Overcompensating for (perceived) lack of __________

Sometimes we get to the point that we end saying “yes” to things to make up for what we perceive as our lack of [fill in the blank]. The internal logic goes that if you’re not producing in one way [let’s say research] then you need to make up for it in another or if you’re not sitting on as many committees as person X, then you need to add something else to make up for it.

Typically, this occurs when we’re not seeing our own work through an objective lens and/or we’re being too hard on ourselves. Over-production is definitely a problem and so is this notion that we have to be busy all the time. Both of these things can lead us to believing that we’re not doing enough. Try to be objective about your work and again, reach out to ask for trusted advice on the accepted levels in your department. Use your annual evaluations as a way to gauge where you can potentially cut back or to even out what you need to be doing. In other words, let the facts drive things rather than your perceptions.

Gendered roles

Several people that I talked to about these issues brought up gendered roles and more specifically those around being a parent. In this I feel the least qualified to comment.

But, I can say comfortably that all of these points play out differently and painfully when they are viewed and enacted through specific gender roles and how others perceive those gender roles. All of that plays into how many women make and feel they have to make decisions. One woman explained it to me that she felt she had to say “yes” to one particularly onerous committee because she could never make another committee’s meeting time because it conflicted when she picked her daughter up from school. I have no doubt this sort of situation plays out a lot. In this you have to find a local advocate that has navigated the situation to provide useful and helpful advice. If no such advocate exists, reach out to the network in #womeninTC to find those with similar experiences to get information and practices so that you can make informed decisions based on local situations.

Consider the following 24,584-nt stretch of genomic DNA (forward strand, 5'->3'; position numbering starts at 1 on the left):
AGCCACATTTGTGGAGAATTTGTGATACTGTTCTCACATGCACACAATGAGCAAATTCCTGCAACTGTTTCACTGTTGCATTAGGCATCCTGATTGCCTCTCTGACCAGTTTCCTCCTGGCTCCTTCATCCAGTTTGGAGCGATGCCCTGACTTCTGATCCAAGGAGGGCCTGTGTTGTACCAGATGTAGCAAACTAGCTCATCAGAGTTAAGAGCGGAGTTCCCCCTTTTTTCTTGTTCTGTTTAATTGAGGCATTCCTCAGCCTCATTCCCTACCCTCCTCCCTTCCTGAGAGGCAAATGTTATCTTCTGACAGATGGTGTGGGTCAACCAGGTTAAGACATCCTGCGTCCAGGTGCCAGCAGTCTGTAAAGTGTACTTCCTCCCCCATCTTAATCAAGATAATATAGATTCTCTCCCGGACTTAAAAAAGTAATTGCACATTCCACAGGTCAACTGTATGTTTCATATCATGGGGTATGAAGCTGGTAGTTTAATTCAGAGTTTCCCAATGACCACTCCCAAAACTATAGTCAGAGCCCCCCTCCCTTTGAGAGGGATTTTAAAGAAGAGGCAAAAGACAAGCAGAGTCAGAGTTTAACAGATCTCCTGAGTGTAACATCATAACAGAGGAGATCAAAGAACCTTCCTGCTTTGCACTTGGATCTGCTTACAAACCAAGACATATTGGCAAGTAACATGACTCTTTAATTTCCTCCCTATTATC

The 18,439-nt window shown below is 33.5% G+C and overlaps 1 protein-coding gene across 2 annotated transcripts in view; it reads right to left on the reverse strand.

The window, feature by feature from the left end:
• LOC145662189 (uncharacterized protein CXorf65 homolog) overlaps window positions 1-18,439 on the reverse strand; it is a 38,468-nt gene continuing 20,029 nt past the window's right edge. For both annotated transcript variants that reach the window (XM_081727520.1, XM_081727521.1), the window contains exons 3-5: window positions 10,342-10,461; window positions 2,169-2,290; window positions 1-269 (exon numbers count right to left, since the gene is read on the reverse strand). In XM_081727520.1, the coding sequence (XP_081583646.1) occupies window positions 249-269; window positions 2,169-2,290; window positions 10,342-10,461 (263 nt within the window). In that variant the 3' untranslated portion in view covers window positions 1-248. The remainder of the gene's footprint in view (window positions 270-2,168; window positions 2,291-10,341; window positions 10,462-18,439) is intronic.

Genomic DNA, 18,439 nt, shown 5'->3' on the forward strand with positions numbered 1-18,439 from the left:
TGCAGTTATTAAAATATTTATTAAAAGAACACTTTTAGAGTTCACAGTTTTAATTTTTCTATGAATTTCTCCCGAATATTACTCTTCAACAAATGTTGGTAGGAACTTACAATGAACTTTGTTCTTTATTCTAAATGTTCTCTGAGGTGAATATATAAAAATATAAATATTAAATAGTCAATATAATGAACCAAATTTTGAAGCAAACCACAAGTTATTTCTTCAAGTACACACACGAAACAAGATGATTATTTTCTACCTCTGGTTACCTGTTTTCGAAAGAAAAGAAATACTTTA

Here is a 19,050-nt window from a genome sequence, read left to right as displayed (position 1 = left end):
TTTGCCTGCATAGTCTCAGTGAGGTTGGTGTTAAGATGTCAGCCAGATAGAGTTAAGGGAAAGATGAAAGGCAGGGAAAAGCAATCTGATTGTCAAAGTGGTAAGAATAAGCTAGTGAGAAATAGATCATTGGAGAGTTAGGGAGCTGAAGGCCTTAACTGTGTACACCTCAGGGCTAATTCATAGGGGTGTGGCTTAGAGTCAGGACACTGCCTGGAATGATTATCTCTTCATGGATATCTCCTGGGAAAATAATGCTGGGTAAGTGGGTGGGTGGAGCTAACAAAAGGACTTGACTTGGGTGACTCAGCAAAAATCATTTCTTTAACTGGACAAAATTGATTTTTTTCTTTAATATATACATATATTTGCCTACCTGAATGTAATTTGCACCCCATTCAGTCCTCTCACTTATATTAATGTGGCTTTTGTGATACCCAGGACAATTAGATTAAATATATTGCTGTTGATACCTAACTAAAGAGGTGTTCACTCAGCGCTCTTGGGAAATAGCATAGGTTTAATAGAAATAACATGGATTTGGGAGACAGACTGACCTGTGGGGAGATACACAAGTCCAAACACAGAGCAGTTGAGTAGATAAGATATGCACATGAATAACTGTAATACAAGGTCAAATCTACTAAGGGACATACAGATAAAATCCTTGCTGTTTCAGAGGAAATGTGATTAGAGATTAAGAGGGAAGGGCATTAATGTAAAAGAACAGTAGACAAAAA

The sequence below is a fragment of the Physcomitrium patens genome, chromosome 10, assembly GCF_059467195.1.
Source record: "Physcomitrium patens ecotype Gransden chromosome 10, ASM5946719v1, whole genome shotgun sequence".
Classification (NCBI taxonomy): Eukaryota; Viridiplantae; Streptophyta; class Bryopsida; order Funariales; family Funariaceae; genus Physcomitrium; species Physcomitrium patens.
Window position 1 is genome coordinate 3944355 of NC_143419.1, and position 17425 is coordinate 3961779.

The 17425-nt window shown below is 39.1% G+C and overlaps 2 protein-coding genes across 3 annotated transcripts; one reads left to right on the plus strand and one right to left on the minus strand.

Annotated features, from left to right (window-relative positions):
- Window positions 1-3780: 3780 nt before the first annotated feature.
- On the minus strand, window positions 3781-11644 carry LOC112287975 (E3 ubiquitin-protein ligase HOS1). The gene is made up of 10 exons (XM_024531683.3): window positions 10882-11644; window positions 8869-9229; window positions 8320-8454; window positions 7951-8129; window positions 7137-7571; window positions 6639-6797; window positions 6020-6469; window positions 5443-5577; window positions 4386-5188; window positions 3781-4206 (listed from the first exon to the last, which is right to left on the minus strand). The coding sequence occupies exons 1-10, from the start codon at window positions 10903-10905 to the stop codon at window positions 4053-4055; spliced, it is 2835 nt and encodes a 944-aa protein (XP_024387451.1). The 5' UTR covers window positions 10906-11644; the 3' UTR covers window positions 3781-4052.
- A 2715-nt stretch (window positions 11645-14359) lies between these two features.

Moving forward

Much like the previous post in thinking through how best to make decisions, this post is hopefully one that will help you think through some of the things that may be behind why you feel you have to make certain decisions.

And remember, too, that often it’s not about just saying no or yes. It could be about saying not right now or maybe later or ask so and so instead.

It’s about figuring out the HOW to answer requests and the when to answer them that is important.

If you’re feeling overwhelmed or finding yourself saying “yes” more often than you think you should because of these or related issues, reach out to someone to talk it through. There are no easy answers to any of these. But in talking with others about their experiences and practices, hopefully, you can understand your own motivations better and develop strategies that work for you and your career.

So sorry this ran on for sooooo long. But, hopefully, it will give you some things to think about in terms of what may be behind some of your decision making.

Happy mid-terms and remember to be certain that you’re taking care of yourself!